While past performance isn't always indicative of future performance, American Water Works is well positioned to continue delivering for shareholders. The nation's largest water utility operates in a highly regulated market, which means the business can continue to earn higher rates from customers over time so long as it makes capital investments to improve water infrastructure. That boring cycle of investments, rate increase applications to state regulators, and rate increases has resulted in impressive long-term returns -- and it will remain intact for the foreseeable future.
American Water Works invested $1.1 billion in its regulated businesses through the first nine months of 2018, added 16,500 customers through acquisitions and new water line additions, and had 56,000 additional new customers waiting to enter the system from pending acquisitions. All that means a healthy amount of growth potential in the years ahead, similar to what investors have come to expect. Case in point: at the end of September the business was on pace to achieve full-year 2018 adjusted EPS of approximately $3.30, marking a 9% increase from the year-ago period.
That boring continuation of slow and steady growth might be bolstered by more exciting opportunities going forward. The company is now using drones and artificial intelligence to conduct lower-cost, safer inspections of aboveground water tanks -- a move that could save millions of dollars per year. Meanwhile, in April 2018 American Water Works acquired Pivotal Home Solutions, a provider of warranty contracts for home appliances, heating and cooling systems, and gas and water lines on residential properties. The move expanded the company's complementary business offerings and provides an important source of non-regulated revenue for the future.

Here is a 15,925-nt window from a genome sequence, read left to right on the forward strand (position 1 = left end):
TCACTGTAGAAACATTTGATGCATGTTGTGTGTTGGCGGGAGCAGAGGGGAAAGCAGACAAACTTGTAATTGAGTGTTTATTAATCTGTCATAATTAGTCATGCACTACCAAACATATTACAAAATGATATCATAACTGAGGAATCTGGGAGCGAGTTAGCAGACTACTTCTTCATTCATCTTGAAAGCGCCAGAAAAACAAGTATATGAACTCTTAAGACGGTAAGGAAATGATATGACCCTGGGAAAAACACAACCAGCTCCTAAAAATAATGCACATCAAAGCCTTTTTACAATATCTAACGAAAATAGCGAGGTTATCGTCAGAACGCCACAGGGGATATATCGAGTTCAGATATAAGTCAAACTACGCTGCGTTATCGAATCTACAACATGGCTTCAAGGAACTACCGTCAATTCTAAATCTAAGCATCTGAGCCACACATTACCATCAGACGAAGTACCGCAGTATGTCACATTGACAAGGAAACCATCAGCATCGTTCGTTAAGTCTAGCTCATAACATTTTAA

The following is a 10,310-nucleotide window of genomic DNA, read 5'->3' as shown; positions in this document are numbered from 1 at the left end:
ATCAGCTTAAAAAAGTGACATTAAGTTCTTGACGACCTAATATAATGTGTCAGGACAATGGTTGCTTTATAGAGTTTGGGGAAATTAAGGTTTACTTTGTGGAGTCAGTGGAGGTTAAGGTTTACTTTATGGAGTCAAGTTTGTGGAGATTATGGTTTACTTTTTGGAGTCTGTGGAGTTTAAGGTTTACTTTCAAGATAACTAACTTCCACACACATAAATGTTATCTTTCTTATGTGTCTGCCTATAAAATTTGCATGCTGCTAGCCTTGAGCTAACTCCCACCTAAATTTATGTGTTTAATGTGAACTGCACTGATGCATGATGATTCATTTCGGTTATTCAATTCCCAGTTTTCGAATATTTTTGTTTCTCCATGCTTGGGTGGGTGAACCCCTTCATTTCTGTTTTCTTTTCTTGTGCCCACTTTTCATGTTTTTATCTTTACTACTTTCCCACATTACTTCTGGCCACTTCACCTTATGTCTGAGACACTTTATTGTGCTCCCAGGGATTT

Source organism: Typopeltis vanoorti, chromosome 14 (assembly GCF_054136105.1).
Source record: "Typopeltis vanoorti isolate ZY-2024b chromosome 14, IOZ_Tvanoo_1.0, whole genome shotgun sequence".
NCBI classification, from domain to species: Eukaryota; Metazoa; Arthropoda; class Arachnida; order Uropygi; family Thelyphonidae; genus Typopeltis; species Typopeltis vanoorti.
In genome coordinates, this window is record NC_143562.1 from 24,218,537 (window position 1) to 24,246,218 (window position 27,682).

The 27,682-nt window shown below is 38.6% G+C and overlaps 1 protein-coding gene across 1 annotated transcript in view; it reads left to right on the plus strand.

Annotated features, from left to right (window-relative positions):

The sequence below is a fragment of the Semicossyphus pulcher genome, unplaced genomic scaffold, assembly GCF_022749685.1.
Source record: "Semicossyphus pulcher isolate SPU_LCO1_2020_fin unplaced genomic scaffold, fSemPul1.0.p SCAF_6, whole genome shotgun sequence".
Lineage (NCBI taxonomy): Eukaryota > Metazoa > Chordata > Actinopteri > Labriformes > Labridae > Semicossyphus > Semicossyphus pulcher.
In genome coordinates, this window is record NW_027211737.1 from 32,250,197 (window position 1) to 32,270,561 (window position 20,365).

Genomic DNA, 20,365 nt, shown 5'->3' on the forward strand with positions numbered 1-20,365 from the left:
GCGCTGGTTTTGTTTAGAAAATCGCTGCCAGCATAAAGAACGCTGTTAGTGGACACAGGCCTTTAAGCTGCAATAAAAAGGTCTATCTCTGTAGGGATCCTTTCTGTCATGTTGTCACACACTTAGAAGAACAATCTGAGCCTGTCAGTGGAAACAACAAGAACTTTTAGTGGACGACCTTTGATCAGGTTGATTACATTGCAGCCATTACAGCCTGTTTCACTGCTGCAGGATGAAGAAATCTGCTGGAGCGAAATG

Simply put, owning stocks with a history of beating the returns of the broader market can deliver peace of mind in retirement while still allowing your savings to appreciate in value. That makes American Water Works worth a closer look.
Dan Caplinger has no position in any of the stocks mentioned. Leo Sun has no position in any of the stocks mentioned. Maxx Chatsko has no position in any of the stocks mentioned. The Motley Fool has no position in any of the stocks mentioned. The Motley Fool has a disclosure policy.